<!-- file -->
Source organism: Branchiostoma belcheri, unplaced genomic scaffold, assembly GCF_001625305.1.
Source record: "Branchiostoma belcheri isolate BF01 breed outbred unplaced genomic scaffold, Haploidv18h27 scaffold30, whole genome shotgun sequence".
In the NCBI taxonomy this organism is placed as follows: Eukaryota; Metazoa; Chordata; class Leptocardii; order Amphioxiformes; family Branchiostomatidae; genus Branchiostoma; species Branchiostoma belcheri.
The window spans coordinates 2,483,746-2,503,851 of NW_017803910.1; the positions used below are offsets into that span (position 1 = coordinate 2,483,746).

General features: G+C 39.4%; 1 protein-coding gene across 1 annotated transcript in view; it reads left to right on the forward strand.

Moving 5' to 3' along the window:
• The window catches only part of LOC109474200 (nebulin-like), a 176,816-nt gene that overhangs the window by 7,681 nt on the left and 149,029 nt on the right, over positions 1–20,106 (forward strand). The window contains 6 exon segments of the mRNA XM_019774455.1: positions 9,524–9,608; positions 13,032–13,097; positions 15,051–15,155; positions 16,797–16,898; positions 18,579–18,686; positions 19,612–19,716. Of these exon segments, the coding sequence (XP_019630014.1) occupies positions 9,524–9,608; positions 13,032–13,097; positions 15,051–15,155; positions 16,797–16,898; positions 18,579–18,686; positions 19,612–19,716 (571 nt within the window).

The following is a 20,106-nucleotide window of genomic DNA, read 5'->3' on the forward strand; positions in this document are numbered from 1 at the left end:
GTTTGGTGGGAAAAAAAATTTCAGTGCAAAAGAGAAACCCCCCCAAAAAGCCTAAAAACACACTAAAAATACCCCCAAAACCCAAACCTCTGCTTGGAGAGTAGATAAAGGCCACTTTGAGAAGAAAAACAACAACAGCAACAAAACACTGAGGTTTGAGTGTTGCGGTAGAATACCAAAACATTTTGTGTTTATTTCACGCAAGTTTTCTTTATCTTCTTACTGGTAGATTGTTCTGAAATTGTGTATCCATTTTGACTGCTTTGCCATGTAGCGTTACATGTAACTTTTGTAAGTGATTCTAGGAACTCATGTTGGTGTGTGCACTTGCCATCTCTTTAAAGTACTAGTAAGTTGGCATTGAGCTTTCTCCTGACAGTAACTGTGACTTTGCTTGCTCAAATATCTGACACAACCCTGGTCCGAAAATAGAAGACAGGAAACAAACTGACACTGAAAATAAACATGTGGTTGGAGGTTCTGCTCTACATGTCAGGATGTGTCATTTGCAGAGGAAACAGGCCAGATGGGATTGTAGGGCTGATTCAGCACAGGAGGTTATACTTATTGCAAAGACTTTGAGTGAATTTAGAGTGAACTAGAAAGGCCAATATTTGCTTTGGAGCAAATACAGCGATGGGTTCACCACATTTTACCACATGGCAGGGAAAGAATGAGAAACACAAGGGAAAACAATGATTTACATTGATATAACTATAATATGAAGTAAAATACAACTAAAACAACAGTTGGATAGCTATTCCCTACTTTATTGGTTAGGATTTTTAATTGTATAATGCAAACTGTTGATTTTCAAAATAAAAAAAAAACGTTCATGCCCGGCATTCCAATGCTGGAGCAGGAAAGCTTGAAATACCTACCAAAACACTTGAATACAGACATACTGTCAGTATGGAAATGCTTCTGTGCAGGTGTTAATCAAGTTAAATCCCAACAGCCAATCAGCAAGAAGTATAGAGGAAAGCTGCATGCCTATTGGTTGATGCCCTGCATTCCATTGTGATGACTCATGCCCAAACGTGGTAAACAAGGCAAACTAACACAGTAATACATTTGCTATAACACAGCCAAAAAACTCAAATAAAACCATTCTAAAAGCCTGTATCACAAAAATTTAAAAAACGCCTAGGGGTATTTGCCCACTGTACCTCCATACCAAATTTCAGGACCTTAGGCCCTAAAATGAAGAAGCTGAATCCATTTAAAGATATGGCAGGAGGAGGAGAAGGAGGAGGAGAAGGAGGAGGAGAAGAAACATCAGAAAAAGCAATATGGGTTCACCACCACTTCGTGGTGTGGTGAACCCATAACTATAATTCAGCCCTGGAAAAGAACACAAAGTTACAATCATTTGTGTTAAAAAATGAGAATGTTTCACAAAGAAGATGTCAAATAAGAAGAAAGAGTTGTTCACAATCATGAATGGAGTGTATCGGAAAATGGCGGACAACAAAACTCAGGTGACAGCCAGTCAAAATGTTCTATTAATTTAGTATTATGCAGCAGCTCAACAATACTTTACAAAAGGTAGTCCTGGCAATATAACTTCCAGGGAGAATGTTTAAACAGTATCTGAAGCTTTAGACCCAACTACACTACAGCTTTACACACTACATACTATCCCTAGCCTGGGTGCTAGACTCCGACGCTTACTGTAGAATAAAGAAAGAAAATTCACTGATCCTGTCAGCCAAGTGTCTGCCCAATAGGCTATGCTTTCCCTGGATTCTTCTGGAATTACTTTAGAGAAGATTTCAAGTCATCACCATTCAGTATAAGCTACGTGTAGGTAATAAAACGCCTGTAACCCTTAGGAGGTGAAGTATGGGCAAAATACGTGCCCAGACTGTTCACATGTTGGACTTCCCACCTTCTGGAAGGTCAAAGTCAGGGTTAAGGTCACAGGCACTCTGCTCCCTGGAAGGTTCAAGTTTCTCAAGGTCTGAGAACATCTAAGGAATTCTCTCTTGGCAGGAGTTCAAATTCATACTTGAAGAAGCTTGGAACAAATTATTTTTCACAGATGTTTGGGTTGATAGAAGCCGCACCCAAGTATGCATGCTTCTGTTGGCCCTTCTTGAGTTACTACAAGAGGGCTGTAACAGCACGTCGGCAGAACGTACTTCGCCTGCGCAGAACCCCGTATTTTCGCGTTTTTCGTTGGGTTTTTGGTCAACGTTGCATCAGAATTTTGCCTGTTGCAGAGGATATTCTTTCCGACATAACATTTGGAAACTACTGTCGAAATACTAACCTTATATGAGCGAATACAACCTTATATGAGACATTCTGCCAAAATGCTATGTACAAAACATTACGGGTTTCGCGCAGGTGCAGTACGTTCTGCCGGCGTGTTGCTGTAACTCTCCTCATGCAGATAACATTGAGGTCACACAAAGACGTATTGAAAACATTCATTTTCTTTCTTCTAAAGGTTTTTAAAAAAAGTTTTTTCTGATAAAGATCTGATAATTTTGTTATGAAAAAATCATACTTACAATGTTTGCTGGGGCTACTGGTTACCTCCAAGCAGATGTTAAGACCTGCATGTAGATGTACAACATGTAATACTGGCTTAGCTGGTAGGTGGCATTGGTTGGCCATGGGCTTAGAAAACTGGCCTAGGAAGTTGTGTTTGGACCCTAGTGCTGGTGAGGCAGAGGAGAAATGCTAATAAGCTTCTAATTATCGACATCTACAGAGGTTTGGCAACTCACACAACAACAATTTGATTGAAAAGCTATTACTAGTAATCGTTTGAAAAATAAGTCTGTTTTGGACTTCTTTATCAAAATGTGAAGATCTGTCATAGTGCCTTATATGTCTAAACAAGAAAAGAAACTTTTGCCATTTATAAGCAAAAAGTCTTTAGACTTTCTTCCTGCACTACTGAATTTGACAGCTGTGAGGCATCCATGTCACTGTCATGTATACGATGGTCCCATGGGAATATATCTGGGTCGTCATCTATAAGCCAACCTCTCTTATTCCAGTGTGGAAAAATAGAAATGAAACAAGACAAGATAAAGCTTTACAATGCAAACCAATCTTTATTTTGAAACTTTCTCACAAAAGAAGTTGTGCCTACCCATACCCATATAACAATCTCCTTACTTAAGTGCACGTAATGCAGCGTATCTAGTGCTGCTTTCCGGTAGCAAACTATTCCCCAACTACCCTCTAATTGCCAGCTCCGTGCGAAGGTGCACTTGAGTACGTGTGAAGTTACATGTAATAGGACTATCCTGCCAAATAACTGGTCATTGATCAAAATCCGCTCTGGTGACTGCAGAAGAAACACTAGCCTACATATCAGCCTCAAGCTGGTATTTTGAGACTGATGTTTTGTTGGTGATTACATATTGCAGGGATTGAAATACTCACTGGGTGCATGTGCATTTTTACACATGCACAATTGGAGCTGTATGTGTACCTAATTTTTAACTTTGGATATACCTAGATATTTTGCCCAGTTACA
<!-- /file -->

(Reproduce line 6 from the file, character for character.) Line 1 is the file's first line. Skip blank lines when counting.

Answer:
Moving 5' to 3' along the window: